It was big news, of course, on ESPN on Friday, despite the fact that the so-called “worldwide leader in sports” pays about as much attention to boxing as it does to curling.
Boxing skills, knockout power, defensive artistry and a granite chin won’t get you airtime on ESPN. Getting arrested with a couple of bags of cocaine in your back pockets will.
The first 20 years of Tyson’s life began very low — he was born into poverty, was a petty thief and was sent to reform school for incorrigible boys — before ending very high. At 20 years old in 1986, he became the youngest fighter in history to win the heavyweight title.
Tyson’s second 20 years began very high — he won the undisputed title and knocked out previously unbeaten Michael Spinks in one of the most anticipated bouts in history in just 91 seconds — but they’re destined, it appears, to go full circle and end very low.
He has little left of the $300 million he earned in the ring. It has been 10 years since he has had a title belt around his waist.
His only salable skill, it seems, is being Mike Tyson.
Being Mike Tyson — in a word, being outrageous — is his only way to make a living. It’s also a guarantee of future appearances on the “worldwide leader.” But instead of appearing with gloves around his fists, he’ll be shown with cuffs around his wrists.
Tyson never was the maniac that many thought him to be or that, in later years, he portrayed himself to be. He was surprisingly insightful and had a kind heart. He was always a sucker for an ex-fighter with a sob story.
He’s the one with the sob story now, but no one is listening. None of his so-called friends has heeded his many pleas for help.
But he became what he is because that’s what sold. Just being a knockout artist, even one of the greatest of all time, wasn’t enough. The more outrageous he was, the zanier he acted, the more attention he received and the more money he made.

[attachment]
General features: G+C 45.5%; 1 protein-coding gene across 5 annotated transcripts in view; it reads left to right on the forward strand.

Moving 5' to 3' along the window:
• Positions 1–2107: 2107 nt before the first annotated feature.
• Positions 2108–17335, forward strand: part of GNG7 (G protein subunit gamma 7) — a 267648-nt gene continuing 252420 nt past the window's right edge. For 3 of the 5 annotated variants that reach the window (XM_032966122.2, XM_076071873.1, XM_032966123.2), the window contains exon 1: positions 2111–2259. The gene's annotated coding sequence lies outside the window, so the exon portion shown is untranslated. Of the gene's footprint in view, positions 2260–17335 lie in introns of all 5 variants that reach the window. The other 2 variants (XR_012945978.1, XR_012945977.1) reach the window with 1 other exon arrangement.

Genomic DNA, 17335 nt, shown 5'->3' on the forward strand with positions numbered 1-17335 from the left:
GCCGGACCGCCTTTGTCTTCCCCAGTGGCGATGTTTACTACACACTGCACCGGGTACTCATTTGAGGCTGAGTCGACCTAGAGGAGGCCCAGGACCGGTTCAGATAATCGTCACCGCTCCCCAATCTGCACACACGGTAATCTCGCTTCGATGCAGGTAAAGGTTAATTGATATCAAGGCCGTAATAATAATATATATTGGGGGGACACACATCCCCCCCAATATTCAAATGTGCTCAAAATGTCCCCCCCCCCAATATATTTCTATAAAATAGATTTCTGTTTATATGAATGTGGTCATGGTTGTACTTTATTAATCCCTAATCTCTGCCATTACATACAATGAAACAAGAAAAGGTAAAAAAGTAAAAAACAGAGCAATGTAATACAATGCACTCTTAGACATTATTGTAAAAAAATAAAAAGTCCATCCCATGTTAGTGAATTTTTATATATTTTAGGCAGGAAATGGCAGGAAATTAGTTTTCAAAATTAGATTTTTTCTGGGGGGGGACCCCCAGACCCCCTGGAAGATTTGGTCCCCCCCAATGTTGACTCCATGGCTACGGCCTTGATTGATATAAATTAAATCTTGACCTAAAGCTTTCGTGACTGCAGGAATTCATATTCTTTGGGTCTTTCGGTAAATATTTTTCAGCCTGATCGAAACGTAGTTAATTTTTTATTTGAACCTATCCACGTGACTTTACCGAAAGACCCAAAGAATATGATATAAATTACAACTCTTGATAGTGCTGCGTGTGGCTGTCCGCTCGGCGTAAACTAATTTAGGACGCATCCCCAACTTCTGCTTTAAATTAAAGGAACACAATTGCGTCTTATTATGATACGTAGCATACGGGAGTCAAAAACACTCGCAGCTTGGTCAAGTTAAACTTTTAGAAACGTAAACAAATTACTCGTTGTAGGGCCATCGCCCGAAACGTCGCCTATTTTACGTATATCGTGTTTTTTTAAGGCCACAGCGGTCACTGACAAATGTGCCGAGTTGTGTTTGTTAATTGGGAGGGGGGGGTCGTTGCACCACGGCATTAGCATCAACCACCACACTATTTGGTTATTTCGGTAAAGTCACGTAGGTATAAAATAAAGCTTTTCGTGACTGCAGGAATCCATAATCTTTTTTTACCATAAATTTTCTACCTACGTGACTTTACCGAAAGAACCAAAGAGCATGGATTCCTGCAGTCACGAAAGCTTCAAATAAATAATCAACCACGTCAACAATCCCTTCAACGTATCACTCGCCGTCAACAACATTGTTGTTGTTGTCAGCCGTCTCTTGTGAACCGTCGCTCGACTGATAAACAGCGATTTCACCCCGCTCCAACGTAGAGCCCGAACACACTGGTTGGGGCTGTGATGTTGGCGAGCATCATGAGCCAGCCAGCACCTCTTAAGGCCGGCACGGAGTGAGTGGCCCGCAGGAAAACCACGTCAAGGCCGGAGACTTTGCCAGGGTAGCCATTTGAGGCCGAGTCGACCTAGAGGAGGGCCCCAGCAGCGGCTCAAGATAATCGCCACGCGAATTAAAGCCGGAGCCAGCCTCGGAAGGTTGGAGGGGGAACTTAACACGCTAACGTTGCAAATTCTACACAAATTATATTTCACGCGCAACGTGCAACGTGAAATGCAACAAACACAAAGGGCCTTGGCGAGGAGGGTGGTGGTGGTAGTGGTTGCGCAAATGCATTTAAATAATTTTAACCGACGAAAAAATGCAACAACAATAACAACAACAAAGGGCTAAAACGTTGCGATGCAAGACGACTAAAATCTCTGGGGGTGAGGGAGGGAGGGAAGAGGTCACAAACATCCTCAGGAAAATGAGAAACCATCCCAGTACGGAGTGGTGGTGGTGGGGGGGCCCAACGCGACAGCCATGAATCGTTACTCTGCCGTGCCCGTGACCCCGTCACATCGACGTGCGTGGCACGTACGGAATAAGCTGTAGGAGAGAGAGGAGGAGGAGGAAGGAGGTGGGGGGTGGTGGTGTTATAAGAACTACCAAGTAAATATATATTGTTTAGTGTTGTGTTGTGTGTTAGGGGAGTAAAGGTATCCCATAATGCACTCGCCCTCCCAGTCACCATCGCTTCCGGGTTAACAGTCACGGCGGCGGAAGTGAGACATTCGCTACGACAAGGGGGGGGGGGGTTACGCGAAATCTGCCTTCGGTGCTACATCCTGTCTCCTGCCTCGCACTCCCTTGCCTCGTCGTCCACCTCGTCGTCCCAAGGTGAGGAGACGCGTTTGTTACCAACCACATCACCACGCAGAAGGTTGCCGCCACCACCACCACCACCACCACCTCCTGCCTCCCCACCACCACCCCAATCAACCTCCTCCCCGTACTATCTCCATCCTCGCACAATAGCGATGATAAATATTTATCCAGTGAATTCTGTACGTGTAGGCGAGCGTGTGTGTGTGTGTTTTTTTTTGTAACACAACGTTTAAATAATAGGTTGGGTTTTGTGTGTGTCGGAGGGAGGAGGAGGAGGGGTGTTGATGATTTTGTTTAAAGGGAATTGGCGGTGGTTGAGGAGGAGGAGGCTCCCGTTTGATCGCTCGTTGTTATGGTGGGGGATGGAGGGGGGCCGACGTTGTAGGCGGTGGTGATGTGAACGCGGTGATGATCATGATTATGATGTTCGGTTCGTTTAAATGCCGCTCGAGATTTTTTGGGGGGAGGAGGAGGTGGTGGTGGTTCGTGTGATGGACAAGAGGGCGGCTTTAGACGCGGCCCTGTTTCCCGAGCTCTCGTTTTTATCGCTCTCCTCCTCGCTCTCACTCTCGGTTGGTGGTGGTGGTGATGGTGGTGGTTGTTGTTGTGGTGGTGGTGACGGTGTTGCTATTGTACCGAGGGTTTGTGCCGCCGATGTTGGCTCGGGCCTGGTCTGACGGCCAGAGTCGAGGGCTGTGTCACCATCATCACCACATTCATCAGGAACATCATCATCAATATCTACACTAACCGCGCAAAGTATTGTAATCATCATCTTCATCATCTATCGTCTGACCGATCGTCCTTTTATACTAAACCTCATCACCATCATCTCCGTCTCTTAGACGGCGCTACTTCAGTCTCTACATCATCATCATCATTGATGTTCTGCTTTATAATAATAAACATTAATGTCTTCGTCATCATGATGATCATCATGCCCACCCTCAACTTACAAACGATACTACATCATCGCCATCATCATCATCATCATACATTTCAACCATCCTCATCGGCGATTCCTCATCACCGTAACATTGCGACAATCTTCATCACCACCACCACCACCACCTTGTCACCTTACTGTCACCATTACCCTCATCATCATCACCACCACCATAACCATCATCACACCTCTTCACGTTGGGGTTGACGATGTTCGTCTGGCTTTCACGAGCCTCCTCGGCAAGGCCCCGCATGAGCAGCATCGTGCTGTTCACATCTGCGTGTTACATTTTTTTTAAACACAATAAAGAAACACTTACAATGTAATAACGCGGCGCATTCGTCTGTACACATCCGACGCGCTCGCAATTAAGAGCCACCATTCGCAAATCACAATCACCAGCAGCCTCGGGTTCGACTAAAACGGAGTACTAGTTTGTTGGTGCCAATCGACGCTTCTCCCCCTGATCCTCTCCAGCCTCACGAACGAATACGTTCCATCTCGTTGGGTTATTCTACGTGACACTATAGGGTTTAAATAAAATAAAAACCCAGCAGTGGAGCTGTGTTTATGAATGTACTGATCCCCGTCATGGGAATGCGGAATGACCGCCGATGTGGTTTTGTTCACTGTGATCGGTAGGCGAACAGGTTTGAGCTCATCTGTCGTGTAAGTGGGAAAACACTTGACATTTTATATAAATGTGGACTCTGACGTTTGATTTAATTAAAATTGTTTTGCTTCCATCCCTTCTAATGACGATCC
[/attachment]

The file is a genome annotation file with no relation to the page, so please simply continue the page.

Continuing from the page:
There was no reason that his 2002 fight with Lennox Lewis should have been the largest pay-per-view bout in history because it was clear to anyone with even a basic understanding of the sport that Lewis was, by that stage, the superior fighter. Tyson hadn’t had a meaningful win in more than five years.
But it sold 2 million pay per views because Tyson was, well, Tyson. He threatened to rip Lewis’ heart out and swore he would eat his children. He acted like a lunatic, all in the name of pitching a fight, and we loved it.
He’s still acting like Tyson, though he no longer makes any fighters melt, and, of course, no one is buying.
Acting like Tyson now is a sure way to wind up back on ESPN. And that’s not a good thing.
In his prime as a fighter, Tyson had blindingly fast hands and the power to knock over a horse.
He put punches together in combinations that heavyweights rarely did. He was a master at hooking to the body, though everything he threw to the head got a lot more attention.
But as the hands slowed, the power faded ever so slightly and the mystique that surrounded him was lifted.
He was a decent, though hardly great, fighter, with as many flaws as strengths.
With few actual fighting skills, his bizarre behavior suddenly wasn’t seen as a ticket-selling opporunity but, rather, it became a law enforcement situation.
Tyson became this mythic figure in part because of the power of ESPN. He was a staple of the still-fledgling network in his pre-title days, running off a series of spectacular knockouts.
Tyson is proof that boxing is not dead, or even dying. ESPN helped build the legend by showing his first- or second-round knockouts on a biweekly basis.
His knockouts weren’t fly balls that scraped the back of the fence as they left the park. They were always Reggie Jackson, upper-deck shots in the final game of the World Series.
A nation grew transfixed watching, and the legend of Mike Tyson was born.
ESPN is no longer part of any basic cable service and it has the broadcast rights to televise NFL, NBA and Major League Baseball games. It has more important things to worry about than showing a boxing highlight.
Michael Gerard Tyson isn’t going to grace ESPN’s airwaves any longer for anything he does inside of a boxing ring.
Sadly, though, he’s probably going to have a recurring role on the network that made him famous.
Kevin Iole’s boxing column is published Saturday. He can be reached at 396-4428 or firstname.lastname@example.org.